Statue of the Madonna, St. Dominic and Thomas Aquinas

Statue of the Madonna, St. Dominic and Thomas Aquinas



  1. Anna on September 25, 2014 at 2:01 pm

    Oh Hannah, such a heartwarming story. I always feel bad for the homeless people too, and always wonder how they must survive during the cold months. It’s so heartbreaking that he had his dog and was trying to keep the dog warm :'(. I always wish there’s something I could do too, but of course there’s not. It’s so so nice of you to have done what you did.

    • Hannah Logan on September 25, 2014 at 9:20 pm

      It’s tough to see for sure. I know a lot of homeless people have dogs and use them to tug at heartstrings with their ‘need dog food’ signs, but this one was so authentic I had to do something or I know I would have regretted it.

  2. Lauren on September 25, 2014 at 7:34 pm

    What a fantastic story! I am sure that you totally made his day 🙂 Or at least helped to warm him up a bit with something soothing & yummy. I’m glad you didn’t get caught without having a ticket, too – it wouldn’t seem fair at all!

    • Hannah Logan on September 25, 2014 at 9:21 pm

      It was kind of a scary ride back. I’m not one to skimp out on those things usually because I’m almost always see people checking! Thankfully I got lucky

  3. Megan Claire on September 26, 2014 at 2:48 am

    Wow that fog is intense! Haven’t been to Prague in the winter before – crazy!!

  4. Stephanie Mayo on September 26, 2014 at 11:43 pm

    What a fantastic read. It’s all too often that we overlook these small moments on our travels that can change our day or our life, but it’s these that make lasting memories.

  5. christine on September 27, 2014 at 6:00 pm

    Aw. Very nice story.

  6. antonette - we12travel on September 27, 2014 at 7:33 pm

    So sweet of you Hannah! If only more people in the world would be so kind to others, it would be a much better place…

  7. Nikita on September 30, 2014 at 2:06 pm

    Aww, this is so sweet and heart-warming! It’s true, you can’t help them all, but at least you added a bit of happiness and warmth into the world.

  8. Amanda C @ UnrestingSea on October 1, 2014 at 2:31 am

    How thoughtful & selfless. You probably made a huge difference in his day. 🙂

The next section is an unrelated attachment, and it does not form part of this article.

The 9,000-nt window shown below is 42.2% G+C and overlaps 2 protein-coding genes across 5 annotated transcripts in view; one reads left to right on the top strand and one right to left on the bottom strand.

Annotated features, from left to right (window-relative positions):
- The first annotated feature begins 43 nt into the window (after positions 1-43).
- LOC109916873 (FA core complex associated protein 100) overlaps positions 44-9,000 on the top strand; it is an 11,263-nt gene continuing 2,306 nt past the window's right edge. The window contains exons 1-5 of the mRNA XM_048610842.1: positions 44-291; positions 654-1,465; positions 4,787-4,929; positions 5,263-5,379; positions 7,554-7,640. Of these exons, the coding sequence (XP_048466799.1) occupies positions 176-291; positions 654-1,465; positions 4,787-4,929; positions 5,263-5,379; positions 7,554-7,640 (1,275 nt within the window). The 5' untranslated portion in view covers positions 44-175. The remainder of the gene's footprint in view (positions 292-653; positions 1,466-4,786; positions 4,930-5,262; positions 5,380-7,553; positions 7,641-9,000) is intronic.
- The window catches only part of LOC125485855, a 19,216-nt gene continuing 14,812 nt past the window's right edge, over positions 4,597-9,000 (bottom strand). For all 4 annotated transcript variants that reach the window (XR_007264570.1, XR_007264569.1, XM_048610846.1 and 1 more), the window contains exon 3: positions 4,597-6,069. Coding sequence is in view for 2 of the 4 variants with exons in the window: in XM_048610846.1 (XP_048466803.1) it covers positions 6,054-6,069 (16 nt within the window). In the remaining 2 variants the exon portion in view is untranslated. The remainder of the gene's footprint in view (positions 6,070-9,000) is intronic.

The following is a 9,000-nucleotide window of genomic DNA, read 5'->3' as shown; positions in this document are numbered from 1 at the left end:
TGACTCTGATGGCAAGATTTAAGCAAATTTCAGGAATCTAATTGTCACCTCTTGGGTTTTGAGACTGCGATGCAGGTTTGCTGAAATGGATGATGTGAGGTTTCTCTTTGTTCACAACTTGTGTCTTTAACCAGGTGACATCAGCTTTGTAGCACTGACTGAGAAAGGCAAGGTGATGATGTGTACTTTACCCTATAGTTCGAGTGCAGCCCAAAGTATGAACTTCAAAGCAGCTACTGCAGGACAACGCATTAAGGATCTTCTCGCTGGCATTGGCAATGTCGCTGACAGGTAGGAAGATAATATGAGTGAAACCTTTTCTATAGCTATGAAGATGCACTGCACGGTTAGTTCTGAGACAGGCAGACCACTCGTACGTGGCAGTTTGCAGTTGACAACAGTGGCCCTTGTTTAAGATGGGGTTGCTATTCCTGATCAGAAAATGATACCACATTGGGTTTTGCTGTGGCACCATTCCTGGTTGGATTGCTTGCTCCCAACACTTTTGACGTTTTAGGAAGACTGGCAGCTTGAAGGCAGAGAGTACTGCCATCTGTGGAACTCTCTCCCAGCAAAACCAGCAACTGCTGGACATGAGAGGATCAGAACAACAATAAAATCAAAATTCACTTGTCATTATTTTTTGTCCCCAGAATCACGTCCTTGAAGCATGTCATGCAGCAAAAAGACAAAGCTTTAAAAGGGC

9. Sarah Ebner on October 1, 2014 at 12:50 pm

    You definitely did the right thing – so good to read a tale like this.

  10. Sammi Wanderlustin' on October 1, 2014 at 5:23 pm

    What a beautiful thing to do 🙂

  11. Samantha Hussey on April 9, 2016 at 3:49 pm

    Unfortunately we have a real homeless problem here in Prague. My partner used to buy the same guy a hot coffee and croissant every morning he saw him on his way to work. We eventually ended up giving him our old duvet covers and some jumpers. Also whenever we have a big party we always gather up the leftover food at the end of the night and walk around the city to find homeless men & women to give it to. They don’t get a lot of help here so its the least we could do…especially in the winter when it drops below minus 10!

    • Hannah Logan on April 9, 2016 at 4:08 pm

      Sadly I think homelessness is a problem everywhere, and while I know plenty of stories can be traced to substance abuse there are plenty of individuals who just have it really hard. Either way these people deserve a bit of kindness and it’s nice to be able to help them when possible.

  12. Sarah Miller on September 3, 2018 at 6:47 pm

    That was beautiful, I’m in prague now and I’ve never seen so many human/ dog companions… it’s both beautiful and heartbreaking. I’ve tried helping out the little I can, I’ve also come to realize that a lot of these dogs are usually lying down or sleeping when I see them. I found a puppy also sleeping which is odd that they’re all like that….

    • Hannah Logan on September 4, 2018 at 12:31 pm

      Glad you enjoyed! Yeah, it’s sweet/sad at the same time 🙁 I’m sure the dogs are incredibly underfed and watered which is part of the lethargy, especially since its now summer.